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Wednesday, August 07, 2013

Half true. Governor worried, rates not at emergency lows

"Remember the Reserve Bank said that 3 per cent or the Government said that 3 per cent was emergency levels. So, if the Reserve Bank keeps cutting beyond that, understand this - it's because they're worried about the Australian economy."

Joe Hockey, August 5, 2013

Once our politicians boasted about “keeping interest rates low”. In 2004 the former prime minister John Howard campaigned from a lectern emblazoned with those words. Even on Tuesday shadow treasurer Joe Hockey promised that on average, interest rates would always be lower under the Coalition.

But he said on Monday that if the Reserve Bank did cut, it was “because the economy is deteriorating”.

The statement about the cash rate we are checking is this one: "The government said that 3 per cent was emergency levels. So if the Reserve Bank keeps cutting beyond that, understand this - it's because they are worried about the Australian economy."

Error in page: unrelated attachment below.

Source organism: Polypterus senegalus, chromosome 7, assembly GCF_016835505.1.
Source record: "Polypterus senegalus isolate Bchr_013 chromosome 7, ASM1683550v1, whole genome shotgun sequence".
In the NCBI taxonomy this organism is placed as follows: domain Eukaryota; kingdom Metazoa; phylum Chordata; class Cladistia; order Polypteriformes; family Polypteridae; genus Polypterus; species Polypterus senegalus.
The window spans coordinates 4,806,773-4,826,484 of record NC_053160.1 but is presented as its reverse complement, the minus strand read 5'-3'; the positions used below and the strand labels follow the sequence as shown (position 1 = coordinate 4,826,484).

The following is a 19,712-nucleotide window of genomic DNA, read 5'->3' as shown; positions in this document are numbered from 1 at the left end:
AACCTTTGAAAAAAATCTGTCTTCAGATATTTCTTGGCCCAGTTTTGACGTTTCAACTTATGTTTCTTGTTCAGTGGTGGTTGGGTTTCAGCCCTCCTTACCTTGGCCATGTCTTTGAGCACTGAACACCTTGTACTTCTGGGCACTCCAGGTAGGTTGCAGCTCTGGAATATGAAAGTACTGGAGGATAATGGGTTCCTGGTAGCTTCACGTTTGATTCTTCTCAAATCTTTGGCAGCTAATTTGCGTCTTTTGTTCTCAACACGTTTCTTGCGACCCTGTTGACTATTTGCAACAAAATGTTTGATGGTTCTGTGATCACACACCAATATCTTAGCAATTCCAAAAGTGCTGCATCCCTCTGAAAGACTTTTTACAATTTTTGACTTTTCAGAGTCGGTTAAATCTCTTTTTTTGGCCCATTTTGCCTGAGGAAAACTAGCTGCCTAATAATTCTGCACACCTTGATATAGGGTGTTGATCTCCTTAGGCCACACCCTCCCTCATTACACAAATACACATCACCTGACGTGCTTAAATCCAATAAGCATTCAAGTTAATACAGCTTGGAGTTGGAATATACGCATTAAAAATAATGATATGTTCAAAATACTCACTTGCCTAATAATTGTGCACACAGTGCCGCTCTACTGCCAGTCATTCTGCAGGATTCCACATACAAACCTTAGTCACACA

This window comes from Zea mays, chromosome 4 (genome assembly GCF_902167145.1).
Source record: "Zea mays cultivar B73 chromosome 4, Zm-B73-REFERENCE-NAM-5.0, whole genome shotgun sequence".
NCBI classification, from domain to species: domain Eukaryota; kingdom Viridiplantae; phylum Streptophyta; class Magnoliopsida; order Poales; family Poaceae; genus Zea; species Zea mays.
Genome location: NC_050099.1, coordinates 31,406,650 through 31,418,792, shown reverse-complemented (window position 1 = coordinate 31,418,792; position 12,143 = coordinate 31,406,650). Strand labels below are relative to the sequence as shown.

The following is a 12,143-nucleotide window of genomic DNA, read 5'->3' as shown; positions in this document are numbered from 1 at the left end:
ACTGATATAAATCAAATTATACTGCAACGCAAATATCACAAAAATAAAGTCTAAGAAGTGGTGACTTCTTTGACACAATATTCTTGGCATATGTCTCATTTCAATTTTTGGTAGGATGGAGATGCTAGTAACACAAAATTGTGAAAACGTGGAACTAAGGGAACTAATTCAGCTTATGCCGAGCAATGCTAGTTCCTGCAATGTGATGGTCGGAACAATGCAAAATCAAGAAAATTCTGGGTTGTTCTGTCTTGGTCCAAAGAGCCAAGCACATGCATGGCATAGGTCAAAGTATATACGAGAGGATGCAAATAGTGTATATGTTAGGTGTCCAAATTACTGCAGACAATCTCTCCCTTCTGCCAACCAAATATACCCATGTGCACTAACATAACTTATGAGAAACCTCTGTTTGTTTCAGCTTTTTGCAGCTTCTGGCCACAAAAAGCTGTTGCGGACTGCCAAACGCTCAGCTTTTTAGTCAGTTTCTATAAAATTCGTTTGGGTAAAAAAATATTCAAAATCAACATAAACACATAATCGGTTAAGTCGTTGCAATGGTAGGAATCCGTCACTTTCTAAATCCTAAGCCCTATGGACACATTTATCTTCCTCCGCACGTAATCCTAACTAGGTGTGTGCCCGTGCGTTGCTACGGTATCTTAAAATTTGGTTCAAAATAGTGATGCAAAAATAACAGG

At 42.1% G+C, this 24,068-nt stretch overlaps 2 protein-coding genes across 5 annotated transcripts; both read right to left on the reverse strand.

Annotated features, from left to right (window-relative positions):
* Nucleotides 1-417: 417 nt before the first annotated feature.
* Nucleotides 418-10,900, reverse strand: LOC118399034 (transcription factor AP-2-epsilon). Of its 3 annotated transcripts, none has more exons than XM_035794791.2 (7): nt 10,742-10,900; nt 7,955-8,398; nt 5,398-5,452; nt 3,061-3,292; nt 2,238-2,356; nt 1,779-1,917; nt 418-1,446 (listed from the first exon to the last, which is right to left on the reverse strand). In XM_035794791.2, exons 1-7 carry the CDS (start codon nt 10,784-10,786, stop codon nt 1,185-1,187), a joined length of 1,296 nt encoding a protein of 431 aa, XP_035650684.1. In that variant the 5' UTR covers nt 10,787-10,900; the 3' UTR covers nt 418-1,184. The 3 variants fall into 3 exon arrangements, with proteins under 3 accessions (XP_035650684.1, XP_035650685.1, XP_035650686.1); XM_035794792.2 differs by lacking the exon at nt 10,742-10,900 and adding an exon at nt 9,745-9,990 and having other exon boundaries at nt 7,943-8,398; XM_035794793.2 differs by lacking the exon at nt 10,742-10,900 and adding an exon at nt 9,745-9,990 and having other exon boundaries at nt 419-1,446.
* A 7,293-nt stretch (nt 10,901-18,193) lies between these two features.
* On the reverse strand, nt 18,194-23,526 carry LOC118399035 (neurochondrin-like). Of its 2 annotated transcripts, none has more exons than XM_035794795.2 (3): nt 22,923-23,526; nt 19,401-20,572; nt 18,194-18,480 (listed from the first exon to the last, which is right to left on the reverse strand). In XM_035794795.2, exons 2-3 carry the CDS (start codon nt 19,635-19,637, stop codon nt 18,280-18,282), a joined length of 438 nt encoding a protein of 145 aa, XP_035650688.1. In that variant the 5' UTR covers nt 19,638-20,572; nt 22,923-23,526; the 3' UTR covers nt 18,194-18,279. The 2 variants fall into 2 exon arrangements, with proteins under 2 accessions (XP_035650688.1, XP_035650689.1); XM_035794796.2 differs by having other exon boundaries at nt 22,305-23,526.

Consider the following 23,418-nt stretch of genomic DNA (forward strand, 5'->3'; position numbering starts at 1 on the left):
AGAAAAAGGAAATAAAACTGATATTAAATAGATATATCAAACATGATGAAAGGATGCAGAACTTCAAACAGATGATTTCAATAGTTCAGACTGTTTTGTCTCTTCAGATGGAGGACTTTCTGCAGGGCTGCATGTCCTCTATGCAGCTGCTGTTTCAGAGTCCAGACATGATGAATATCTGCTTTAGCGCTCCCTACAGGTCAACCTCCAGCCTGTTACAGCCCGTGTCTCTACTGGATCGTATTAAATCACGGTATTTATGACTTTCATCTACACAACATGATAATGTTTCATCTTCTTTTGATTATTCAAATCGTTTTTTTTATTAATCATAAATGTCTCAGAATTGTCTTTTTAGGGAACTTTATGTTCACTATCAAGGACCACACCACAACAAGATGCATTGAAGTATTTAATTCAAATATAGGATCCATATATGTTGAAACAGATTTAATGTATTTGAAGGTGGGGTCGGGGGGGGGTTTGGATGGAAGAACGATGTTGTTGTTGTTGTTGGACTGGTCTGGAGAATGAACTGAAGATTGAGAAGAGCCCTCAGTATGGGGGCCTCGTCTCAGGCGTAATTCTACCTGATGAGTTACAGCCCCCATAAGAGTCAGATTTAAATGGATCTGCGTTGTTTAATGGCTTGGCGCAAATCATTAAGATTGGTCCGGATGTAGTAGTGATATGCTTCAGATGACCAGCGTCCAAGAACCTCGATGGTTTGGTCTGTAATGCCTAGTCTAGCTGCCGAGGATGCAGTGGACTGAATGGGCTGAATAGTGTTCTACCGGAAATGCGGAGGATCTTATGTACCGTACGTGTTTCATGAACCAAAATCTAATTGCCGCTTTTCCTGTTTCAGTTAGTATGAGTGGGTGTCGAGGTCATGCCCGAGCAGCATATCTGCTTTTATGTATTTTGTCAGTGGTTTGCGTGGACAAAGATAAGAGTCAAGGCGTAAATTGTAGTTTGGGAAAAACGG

Supporting evidence

Joe Hockey says that during the 2009 global financial crisis the cash rate was 3 per cent. The Treasurer Wayne Swan said at the time rates were at “emergency levels”. The cash rate is now much lower, at 2.5 per cent.

Does it stack up?

Reserve Bank governor Glenn Stevens doesn’t think he faces an emergency. He told a parliamentary committee in February his cash rate was near 2009 levels “not because we face an emergency like we did back then, but because we face some other forces of a more slowly evolving nature.”

And he explained in two speeches last year that he targets retail rates, not the cash rate.

As he put it: “They are the rates that matter, they are the rates that do the work in the economy, and we are trying to calibrate what we do to get what we think are the right levels for those.”

In his estimation retail rates are 1.5 percentage points higher than they used to be relative to the cash rate. So he has to cut the cash rate further.

In his words: “The normal level of the cash rate is lower than it otherwise would have been, a 3 per cent cash rate today is not the same as a 3 per cent cash rate in the past.”

Joe Hockey is right to say Governor Stevens is cutting rates because he is worried about the economy. But he is wrong to suggest the rates he is targeting are yet at emergency lows.


Politifact rates the claim “half true”.

In Politifact and The Sydney Morning Herald

Related Posts

. Memories. Keeping interest rates low

. July. Inflation is too low. Stand by for a pre-election rate cut

. June. Why the Reserve is prepared to cut again